Well-run and legally compliant recruitment processes are an important part of attracting motivated, high quality people from diverse backgrounds to your organisation.
Equality legislation applies to prospective employees as well as current staff. This means that job candidates will be protected by law from discrimination on grounds of the following “protected characteristics”: age, sex, race, disability, sexual orientation, pregnancy/maternity, marriage/civil partnership, religion/belief or gender reassignment.
In practice, a common sense approach to the recruitment process will help you to avoid any legal pitfalls and, from a positive perspective, attract and retain the very best employees from a diverse talent pool.
Focus on the core requirements of the role:
- If you need at least 15 years’ experience (which may exclude younger candidates) this is fine as long as you can justify it.
- If the role requires a high level of physical fitness (which may exclude individuals with certain disabilities), again this is fine if the role requires it – although keep an open mind regarding any reasonable adjustments that could be made.
- Consider including a statement confirming your commitment to equal opportunities.
Avoid elementary mistakes that may give the impression of potential bias against certain protected characteristics – for example:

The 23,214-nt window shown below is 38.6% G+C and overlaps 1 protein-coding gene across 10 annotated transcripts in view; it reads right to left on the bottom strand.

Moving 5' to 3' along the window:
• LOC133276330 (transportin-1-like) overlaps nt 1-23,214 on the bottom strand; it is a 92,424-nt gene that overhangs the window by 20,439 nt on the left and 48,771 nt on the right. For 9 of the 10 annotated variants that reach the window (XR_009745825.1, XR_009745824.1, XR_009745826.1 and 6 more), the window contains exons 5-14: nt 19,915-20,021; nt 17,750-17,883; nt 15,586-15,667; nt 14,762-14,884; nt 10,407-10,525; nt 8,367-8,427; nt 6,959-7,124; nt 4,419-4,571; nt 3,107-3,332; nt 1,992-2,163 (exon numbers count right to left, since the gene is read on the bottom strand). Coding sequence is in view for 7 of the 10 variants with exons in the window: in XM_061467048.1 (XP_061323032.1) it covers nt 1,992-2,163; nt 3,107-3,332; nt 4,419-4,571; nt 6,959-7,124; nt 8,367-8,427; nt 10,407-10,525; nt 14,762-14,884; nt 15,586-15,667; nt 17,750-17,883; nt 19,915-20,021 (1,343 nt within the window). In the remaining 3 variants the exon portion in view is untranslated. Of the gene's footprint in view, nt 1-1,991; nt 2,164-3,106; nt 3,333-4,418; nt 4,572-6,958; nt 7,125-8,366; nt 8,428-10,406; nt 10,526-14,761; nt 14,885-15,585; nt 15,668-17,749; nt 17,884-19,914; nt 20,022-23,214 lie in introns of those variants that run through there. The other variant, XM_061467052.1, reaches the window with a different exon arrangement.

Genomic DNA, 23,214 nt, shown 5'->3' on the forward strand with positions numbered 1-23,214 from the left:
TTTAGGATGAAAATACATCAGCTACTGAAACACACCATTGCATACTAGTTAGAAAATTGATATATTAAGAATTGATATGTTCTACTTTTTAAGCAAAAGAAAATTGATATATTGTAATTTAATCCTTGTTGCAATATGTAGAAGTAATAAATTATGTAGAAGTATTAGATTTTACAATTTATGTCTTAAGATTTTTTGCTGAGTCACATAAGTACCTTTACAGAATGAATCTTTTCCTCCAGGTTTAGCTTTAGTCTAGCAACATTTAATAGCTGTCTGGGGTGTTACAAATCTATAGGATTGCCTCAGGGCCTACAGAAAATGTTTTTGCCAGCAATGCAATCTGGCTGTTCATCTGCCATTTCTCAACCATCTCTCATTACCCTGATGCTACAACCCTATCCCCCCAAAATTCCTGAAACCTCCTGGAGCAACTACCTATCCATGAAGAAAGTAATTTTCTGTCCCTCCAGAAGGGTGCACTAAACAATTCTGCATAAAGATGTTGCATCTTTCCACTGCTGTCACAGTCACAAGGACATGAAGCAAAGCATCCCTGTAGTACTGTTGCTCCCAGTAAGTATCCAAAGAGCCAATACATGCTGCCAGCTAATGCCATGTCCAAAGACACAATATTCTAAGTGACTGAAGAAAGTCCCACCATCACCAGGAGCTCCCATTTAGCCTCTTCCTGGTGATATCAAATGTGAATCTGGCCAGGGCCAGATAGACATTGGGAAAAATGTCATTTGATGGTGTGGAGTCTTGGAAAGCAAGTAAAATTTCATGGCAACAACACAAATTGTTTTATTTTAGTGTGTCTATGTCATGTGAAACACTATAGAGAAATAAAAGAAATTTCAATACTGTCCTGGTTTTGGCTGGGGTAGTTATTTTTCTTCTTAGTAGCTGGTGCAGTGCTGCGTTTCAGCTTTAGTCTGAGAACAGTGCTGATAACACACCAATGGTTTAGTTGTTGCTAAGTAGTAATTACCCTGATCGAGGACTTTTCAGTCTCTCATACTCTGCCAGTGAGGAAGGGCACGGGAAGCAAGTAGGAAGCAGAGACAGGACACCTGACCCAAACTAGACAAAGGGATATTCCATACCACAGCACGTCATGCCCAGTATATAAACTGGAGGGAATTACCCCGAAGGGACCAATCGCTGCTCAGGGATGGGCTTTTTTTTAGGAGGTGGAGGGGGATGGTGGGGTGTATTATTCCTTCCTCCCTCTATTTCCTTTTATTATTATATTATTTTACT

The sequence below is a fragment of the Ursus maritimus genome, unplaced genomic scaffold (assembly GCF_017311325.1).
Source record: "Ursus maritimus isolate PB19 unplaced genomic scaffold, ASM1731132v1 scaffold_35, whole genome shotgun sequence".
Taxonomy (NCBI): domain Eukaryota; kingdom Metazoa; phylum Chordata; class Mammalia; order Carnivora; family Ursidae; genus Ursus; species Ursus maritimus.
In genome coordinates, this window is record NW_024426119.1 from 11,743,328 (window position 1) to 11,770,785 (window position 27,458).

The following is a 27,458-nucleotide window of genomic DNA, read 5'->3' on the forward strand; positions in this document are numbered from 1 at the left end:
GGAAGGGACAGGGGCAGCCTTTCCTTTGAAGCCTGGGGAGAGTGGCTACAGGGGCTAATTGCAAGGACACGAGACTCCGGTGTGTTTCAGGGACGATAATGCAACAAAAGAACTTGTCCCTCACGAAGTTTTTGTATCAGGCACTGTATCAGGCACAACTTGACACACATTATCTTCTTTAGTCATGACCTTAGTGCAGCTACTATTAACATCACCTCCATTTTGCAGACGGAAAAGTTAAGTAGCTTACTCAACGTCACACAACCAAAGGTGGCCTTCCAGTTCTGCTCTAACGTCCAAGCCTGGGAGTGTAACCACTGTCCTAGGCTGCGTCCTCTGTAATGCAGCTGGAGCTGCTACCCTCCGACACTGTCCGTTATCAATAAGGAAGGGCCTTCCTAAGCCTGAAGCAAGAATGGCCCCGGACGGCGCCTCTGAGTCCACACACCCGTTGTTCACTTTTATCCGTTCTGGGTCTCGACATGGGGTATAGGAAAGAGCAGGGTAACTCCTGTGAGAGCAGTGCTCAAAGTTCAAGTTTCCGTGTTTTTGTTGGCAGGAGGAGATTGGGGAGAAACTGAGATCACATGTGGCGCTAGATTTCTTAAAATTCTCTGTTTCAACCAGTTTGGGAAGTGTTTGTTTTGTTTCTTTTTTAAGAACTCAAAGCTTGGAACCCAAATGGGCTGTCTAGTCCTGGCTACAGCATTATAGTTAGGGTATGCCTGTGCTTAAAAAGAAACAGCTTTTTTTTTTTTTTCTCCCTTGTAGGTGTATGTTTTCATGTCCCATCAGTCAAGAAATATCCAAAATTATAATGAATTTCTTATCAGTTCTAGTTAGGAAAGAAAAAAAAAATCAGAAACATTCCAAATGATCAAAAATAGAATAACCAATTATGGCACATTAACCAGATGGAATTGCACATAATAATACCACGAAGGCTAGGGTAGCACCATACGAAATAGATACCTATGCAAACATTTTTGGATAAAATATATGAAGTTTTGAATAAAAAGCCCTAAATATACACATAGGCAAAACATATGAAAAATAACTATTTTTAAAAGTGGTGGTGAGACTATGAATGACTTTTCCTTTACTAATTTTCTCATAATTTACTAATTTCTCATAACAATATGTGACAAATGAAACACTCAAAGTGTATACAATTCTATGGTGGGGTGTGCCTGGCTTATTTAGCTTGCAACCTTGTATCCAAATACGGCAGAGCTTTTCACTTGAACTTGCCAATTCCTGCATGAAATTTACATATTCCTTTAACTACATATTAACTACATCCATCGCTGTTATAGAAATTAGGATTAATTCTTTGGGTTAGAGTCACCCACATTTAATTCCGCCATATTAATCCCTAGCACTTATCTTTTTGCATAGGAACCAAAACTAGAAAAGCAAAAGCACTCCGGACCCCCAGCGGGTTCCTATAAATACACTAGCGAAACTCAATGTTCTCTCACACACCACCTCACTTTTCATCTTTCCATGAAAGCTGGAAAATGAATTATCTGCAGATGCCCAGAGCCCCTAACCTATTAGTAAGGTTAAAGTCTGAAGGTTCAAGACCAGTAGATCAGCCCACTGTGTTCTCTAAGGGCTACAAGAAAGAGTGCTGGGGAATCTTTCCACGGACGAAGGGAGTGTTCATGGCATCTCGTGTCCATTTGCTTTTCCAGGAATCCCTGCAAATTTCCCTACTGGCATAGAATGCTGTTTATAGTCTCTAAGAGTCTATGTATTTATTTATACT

- “We are looking for someone with youthful enthusiasm to create an energised working environment.”
- “The successful candidate will have his finger on the pulse and a good understanding of client business issues. He will be responsible for excellent client service.”
- The use of HR technology to assist employers with sifting applications is growing. If you choose to use these tools, work with the relevant provider to understand how the risk of unconscious bias is managed (and who is responsible if things go wrong).
- Involve 2 people in the shortlisting process – it is, in part at least, an exercise in subjective judgement so it is always helpful to have a second pair of eyes.
- Focus on competency-based questions. What are you trying to achieve by asking the question?
- Questions relating to health or medical issues should be avoided until after an offer of employment has been made, unless they relate to: (a) any reasonable adjustments that need to be put in place during the application process to accommodate a candidate’s disability; or (b) an intrinsic part of the job role.
- Some real-life examples of questions to avoid:
- “Tell us a bit about yourself – do you have a partner or children or any plans to start a family?”
- “We’re looking for someone who can empathise with and inspire a young, dynamic team. Do you fit the bill?”
- “Given your accent, you’ve clearly spent some time outside the UK. Can you confirm you have the right to work here?”
- We live in a feedback culture – unsuccessful candidates will want to know why they did not get the job, so be prepared.
- Consider, record and communicate objective reasons for rejection:
- Relate back to the job specification where possible, focusing on the candidate’s skills, experience and answers to interview questions
- It is OK to say that they did not come across well at interview – but explain why, if they are otherwise good on paper
- Often, the answer is that the candidate was simply “not the right fit”, which is a potentially tricky area. This needs to be explained by reference to specific examples that do not relate to protected characteristics